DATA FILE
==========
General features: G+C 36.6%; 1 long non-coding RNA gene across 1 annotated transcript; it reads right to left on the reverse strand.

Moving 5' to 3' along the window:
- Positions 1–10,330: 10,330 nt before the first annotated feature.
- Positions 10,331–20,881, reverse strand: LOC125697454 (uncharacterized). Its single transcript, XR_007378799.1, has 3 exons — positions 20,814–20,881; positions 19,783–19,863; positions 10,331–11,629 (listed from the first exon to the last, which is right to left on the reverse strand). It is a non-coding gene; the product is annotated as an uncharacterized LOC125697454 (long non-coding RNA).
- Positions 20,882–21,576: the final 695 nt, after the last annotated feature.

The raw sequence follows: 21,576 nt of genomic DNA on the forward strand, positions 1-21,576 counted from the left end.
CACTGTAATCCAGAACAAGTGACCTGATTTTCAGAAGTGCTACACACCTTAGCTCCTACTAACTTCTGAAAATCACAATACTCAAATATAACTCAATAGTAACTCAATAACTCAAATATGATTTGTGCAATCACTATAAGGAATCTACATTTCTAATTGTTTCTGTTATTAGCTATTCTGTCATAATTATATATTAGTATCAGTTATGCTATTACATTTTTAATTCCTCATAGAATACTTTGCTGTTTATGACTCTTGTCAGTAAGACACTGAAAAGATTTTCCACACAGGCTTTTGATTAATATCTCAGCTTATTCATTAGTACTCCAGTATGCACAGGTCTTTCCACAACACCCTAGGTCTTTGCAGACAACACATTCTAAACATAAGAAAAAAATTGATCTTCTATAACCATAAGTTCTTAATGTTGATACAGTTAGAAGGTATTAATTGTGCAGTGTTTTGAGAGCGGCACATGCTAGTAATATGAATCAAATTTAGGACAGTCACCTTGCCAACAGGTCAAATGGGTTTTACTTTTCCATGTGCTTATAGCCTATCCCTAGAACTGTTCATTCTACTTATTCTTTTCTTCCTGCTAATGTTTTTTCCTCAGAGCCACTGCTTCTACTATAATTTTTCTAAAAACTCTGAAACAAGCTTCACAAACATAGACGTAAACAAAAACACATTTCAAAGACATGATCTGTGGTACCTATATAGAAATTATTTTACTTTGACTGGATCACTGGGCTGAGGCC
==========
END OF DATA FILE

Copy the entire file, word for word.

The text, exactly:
General features: G+C 36.6%; 1 long non-coding RNA gene across 1 annotated transcript; it reads right to left on the reverse strand.

Moving 5' to 3' along the window:
- Positions 1–10,330: 10,330 nt before the first annotated feature.
- Positions 10,331–20,881, reverse strand: LOC125697454 (uncharacterized). Its single transcript, XR_007378799.1, has 3 exons — positions 20,814–20,881; positions 19,783–19,863; positions 10,331–11,629 (listed from the first exon to the last, which is right to left on the reverse strand). It is a non-coding gene; the product is annotated as an uncharacterized LOC125697454 (long non-coding RNA).
- Positions 20,882–21,576: the final 695 nt, after the last annotated feature.

The raw sequence follows: 21,576 nt of genomic DNA on the forward strand, positions 1-21,576 counted from the left end.
CACTGTAATCCAGAACAAGTGACCTGATTTTCAGAAGTGCTACACACCTTAGCTCCTACTAACTTCTGAAAATCACAATACTCAAATATAACTCAATAGTAACTCAATAACTCAAATATGATTTGTGCAATCACTATAAGGAATCTACATTTCTAATTGTTTCTGTTATTAGCTATTCTGTCATAATTATATATTAGTATCAGTTATGCTATTACATTTTTAATTCCTCATAGAATACTTTGCTGTTTATGACTCTTGTCAGTAAGACACTGAAAAGATTTTCCACACAGGCTTTTGATTAATATCTCAGCTTATTCATTAGTACTCCAGTATGCACAGGTCTTTCCACAACACCCTAGGTCTTTGCAGACAACACATTCTAAACATAAGAAAAAAATTGATCTTCTATAACCATAAGTTCTTAATGTTGATACAGTTAGAAGGTATTAATTGTGCAGTGTTTTGAGAGCGGCACATGCTAGTAATATGAATCAAATTTAGGACAGTCACCTTGCCAACAGGTCAAATGGGTTTTACTTTTCCATGTGCTTATAGCCTATCCCTAGAACTGTTCATTCTACTTATTCTTTTCTTCCTGCTAATGTTTTTTCCTCAGAGCCACTGCTTCTACTATAATTTTTCTAAAAACTCTGAAACAAGCTTCACAAACATAGACGTAAACAAAAACACATTTCAAAGACATGATCTGTGGTACCTATATAGAAATTATTTTACTTTGACTGGATCACTGGGCTGAGGCC